from The Century Dictionary and Cyclopedia

  • n. A day on which fish is eaten customarily, or in conformity with ecclesiastical regulations forbidding the eating of flesh-meat.


Sorry, no etymologies found.


  • It was a Wednesday, an 'we lay it out that the Cock-eye would prob'ly shoot that day, so's to get his fish down to the railroad Thursday, so they'd reach Sacramento Friday -- fish-day, see.

    The Passing of Cock-Eye Blacklock

  • Meat-day and fish-day recipes are not segregated in the medieval cookbooks as rigorously as they were in the later, better-organized volumes, but most basic dishes were given in fast-day versions.

    Savoring The Past

  • It was a fish-day, when in the midst of her husband's good humour at table, she bethought herself to try her project.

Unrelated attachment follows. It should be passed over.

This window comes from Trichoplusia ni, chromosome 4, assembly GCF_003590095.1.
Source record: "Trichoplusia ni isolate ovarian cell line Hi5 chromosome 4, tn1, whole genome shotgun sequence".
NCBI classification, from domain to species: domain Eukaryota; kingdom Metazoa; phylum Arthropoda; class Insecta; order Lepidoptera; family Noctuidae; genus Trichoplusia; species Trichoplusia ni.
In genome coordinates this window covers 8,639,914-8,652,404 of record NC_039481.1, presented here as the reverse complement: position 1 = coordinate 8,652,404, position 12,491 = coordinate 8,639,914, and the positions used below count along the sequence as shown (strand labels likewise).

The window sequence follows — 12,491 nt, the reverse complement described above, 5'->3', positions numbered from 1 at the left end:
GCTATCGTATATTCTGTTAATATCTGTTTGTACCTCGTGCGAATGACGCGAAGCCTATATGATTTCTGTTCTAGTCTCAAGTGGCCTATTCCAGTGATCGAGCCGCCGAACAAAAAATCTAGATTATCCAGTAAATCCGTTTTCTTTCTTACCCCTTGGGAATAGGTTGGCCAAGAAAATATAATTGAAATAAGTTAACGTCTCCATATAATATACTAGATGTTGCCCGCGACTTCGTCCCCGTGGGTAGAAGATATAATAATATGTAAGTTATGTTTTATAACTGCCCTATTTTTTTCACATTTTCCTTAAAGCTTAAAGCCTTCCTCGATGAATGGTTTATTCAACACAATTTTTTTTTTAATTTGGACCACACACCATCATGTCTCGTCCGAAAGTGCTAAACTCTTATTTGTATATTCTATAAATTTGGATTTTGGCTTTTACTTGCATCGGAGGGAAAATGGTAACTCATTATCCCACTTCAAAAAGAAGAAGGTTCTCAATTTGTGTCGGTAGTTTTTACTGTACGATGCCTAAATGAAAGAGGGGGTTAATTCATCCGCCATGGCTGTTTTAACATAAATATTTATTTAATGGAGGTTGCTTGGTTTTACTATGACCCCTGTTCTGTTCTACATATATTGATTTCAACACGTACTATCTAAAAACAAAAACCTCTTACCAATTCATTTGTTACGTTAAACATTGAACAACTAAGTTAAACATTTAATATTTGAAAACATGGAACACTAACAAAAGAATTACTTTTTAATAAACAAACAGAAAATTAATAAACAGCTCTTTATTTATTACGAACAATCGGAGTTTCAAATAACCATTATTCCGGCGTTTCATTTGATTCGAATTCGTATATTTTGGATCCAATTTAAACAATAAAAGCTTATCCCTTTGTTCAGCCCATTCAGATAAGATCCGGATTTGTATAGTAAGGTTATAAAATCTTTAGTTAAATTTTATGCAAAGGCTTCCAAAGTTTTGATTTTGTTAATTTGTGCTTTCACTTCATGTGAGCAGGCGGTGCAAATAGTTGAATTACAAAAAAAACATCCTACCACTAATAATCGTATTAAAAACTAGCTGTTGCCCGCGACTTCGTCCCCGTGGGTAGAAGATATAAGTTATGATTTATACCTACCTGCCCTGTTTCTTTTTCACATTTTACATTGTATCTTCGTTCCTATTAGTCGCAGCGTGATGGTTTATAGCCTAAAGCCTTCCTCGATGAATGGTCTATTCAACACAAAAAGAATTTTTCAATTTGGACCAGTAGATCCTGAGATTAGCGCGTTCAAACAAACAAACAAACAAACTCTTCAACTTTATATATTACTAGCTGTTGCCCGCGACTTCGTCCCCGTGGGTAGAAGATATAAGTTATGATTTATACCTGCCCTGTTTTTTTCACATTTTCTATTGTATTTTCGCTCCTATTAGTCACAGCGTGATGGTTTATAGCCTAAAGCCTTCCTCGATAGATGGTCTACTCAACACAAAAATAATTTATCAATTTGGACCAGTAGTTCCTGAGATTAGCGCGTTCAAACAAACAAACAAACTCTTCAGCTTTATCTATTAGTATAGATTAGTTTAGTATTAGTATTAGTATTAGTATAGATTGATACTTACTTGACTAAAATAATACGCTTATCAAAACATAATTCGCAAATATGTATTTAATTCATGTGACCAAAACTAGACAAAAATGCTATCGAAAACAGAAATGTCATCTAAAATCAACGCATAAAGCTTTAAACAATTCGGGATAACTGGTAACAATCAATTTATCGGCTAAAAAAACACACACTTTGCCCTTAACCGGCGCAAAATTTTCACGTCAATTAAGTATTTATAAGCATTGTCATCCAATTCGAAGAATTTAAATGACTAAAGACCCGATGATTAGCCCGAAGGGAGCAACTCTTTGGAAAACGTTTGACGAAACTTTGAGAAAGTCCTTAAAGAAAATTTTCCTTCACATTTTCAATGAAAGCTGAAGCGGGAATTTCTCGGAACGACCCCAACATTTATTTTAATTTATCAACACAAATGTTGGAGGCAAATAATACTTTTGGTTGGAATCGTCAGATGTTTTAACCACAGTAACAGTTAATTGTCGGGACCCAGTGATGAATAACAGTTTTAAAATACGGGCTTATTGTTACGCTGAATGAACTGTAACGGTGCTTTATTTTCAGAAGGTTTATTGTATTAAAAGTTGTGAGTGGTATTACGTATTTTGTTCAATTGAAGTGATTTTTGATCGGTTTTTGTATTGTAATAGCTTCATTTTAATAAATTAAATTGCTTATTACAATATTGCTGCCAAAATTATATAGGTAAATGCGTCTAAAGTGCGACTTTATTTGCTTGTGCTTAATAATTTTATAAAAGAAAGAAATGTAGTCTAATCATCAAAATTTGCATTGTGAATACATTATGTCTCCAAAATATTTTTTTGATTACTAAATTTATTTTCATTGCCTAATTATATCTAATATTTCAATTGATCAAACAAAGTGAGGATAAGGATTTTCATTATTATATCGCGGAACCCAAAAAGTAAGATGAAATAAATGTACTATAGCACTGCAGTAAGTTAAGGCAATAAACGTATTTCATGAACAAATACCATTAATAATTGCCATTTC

The Tatler, Volume 1, 1899

  • He introduced a Bill recommending godly abstinence as a means to virtue, making the eating of meat on Fridays and Saturdays a misdemeanour, and adding Wednesday as a half fish-day.

    English Seamen in the Sixteenth Century Lectures Delivered at Oxford Easter Terms 1893-4

  • If he ask a fish for his dinner (when it may be a fish-day), will he for a fish give him

    Commentary on the Whole Bible Volume V (Matthew to John)

  • The poetical ambition of the author has proved a source of embarrassment here and there; and in the receipt “for a service on a fish-day” the practitioner is prayed within four lines to cover his white herring for God’s sake, and lay mustard over his red for God’s love, because sake and love rhyme with take and above.

    Old Cookery Books and Ancient Cuisine

  • "I wonder why it is," began the Idiot, after tasting his coffee -- "I wonder why it is Friday is fish-day all over the world, anyhow?

    The Idiot

  • We had best lay in some baconed herrings for next fish-day; your master loves them. "

    All's Well Alice's Victory


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